OC950

FOR SOMETIME, Charlotte Mary O’Connor – aka Charlotte OC – has been the electro-soulstress on the cusp of brilliance. Her 2013 track ‘Colour My Heart’ remains one of the darkened pop classics that finally distanced her from the bratty pop career Sony had once dreamt she would have.

And in the four-years since, critics, fans and inquisitive bystanders have waited for her actual debut – her inaugural release, ‘For Kenny’ is an acoustic world away from the current alt. pop scene she currently resides in – to drop. Finally it’s over.

‘Careless People’ is exactly what every O’Connor fan would have wanted. Resonating throughout every inch are the battered tales of misguided love played out to a soundtrack befit only for Lana del Rey or Stevie Nicks. The vast experiences endured throughout her life, no doubt including break-ups, expiration and rejuvenation, are openly discussed with a view to enriching those that listen.

In typically O’Connor fashion, its opener ‘Black Out’ sets the tone. Engulfed in a sea of reverberating drums and distant pianos, it’s a number that could easily have been conjured up by Florence Welch. There’s a rooted verve that separates her from her contemporaries such as Rae Morris and Ren Harvieu and mystery that surrounds her. Her voice shatters and quakes. Each melody punched out, each track a massive wave of understated pop. These sentiments are carried out through ‘Darkest House’ – likely a tune that will punch much greater live when a sea of newly christened OC aficionados hum back a chorus line which deserves more depth than occasionally given – and ‘Medicine Man’.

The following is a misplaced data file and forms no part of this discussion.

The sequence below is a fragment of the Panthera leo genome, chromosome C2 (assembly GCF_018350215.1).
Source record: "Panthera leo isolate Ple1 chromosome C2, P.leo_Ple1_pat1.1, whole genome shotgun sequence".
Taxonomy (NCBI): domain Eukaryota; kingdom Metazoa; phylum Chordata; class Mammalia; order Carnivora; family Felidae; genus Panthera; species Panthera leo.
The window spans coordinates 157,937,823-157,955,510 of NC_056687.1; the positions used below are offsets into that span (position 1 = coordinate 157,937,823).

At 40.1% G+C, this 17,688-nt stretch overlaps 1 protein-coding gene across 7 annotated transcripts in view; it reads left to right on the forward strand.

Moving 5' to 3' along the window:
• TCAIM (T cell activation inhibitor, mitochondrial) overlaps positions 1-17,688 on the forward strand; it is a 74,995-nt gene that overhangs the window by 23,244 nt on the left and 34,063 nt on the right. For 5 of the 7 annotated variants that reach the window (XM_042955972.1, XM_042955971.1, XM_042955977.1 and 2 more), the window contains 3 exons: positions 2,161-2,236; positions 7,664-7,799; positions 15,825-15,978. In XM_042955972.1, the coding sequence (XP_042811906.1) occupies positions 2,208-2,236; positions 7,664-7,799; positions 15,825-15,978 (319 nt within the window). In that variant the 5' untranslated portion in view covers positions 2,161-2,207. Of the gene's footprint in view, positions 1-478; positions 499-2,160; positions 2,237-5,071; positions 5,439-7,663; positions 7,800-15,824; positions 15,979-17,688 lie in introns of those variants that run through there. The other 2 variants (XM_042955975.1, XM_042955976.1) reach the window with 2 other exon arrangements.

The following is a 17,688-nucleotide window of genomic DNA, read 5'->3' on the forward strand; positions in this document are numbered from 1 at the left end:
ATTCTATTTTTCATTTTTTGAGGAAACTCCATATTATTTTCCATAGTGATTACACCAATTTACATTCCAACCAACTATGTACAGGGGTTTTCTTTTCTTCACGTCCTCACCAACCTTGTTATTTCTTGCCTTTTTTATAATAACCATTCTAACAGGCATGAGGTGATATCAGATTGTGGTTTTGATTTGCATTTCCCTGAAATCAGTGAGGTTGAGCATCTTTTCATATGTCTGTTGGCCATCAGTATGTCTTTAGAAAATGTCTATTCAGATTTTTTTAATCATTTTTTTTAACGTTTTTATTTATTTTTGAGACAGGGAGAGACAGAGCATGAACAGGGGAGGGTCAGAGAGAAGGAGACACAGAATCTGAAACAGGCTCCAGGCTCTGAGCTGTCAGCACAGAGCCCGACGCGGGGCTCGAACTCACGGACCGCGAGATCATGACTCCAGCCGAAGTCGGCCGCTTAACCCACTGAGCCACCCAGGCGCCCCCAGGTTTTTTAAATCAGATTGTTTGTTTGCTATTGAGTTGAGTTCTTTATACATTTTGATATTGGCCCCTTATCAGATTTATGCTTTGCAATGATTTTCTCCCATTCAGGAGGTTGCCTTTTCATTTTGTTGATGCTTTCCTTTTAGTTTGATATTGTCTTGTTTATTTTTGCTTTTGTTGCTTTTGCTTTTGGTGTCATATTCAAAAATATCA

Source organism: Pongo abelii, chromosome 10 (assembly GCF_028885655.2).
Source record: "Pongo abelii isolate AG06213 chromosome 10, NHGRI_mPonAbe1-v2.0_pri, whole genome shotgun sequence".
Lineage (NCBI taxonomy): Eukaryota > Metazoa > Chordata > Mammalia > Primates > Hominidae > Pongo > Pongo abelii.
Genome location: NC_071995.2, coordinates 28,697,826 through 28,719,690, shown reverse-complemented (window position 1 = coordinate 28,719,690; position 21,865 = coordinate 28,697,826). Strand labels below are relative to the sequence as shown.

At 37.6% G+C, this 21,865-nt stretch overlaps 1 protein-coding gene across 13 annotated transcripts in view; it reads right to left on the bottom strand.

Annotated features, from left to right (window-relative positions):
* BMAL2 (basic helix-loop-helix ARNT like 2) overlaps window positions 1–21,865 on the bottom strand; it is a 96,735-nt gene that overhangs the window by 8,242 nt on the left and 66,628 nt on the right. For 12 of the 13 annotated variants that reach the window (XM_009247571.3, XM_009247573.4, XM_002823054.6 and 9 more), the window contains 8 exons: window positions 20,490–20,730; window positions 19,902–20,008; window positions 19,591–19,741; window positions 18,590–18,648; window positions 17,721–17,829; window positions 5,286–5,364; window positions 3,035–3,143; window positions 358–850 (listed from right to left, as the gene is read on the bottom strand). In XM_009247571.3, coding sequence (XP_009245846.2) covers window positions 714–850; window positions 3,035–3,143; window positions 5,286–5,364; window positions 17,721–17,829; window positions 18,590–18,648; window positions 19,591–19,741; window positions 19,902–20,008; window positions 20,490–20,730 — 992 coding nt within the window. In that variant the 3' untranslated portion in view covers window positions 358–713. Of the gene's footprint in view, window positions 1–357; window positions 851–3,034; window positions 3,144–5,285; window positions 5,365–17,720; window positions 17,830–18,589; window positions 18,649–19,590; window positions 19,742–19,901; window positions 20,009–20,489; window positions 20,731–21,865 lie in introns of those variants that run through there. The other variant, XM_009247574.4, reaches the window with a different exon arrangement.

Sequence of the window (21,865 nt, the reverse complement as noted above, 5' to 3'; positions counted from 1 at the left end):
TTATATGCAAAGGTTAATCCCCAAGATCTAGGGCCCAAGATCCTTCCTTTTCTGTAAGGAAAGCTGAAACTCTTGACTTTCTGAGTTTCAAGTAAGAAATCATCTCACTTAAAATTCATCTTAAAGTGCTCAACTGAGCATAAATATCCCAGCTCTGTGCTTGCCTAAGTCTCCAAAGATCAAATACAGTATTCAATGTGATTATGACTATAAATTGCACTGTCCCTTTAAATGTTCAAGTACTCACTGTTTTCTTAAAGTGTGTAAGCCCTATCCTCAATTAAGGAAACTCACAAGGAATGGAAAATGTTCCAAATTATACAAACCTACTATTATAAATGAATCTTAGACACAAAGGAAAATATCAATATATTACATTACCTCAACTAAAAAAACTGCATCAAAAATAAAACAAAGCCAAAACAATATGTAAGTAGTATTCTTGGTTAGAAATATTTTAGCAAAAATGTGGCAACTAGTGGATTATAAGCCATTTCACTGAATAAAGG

‘Choice’ could easily be a follow-up to ‘Colour My Heart’. The raw piano that offers the space for O’Connor’s vocals to burst out, that constant desire to push the song on to new levels equates itself here to mesmerising strings and choirs. Yet, all this song does is fortify the fact this album is as close to solving the enigma of Charlotte OC as has ever been afforded.

Take ‘Where It Stays’. On the face of it, it’s another track that demonstrates the versatility of the Blackburn-born singer’s voice. Yet scratch under the moody guitar, the song becomes a funeral march of emotion. “It feels like a ghost walking on my grave…makes me feel like you’re living and I’m awake,” is hummed out by O’Connor to question the very existence and sight of human nature. ‘I Want Your Love’ – if London Grammar have any sense they will collaborate with O’Connor because the end result would not be far away from this shimmering piece of elegant electropop – another nod towards forlorn years chasing former lovers.

Naturally, there is more to OC than dejected romance. For someone who knows the formula of a decent pop track, surprises are still in abundance on ‘Careless People’. ‘Shell’ is a album shaker of disco brilliance. It’s as if Guy Chambers had provisionally designated it to Robbie, yet O’Connor was just better at it. And in fairness ‘Running Back To You’ is so cleverly built around the synths and beats, it reminds everyone that ‘Random Access Memories’ by Daft Punk did actually happen.

So from Lancashire to Los Angeles, the wait is over. And what a bustling start this is from our new favourite puzzling popstar.

Words by Clive K Hammond

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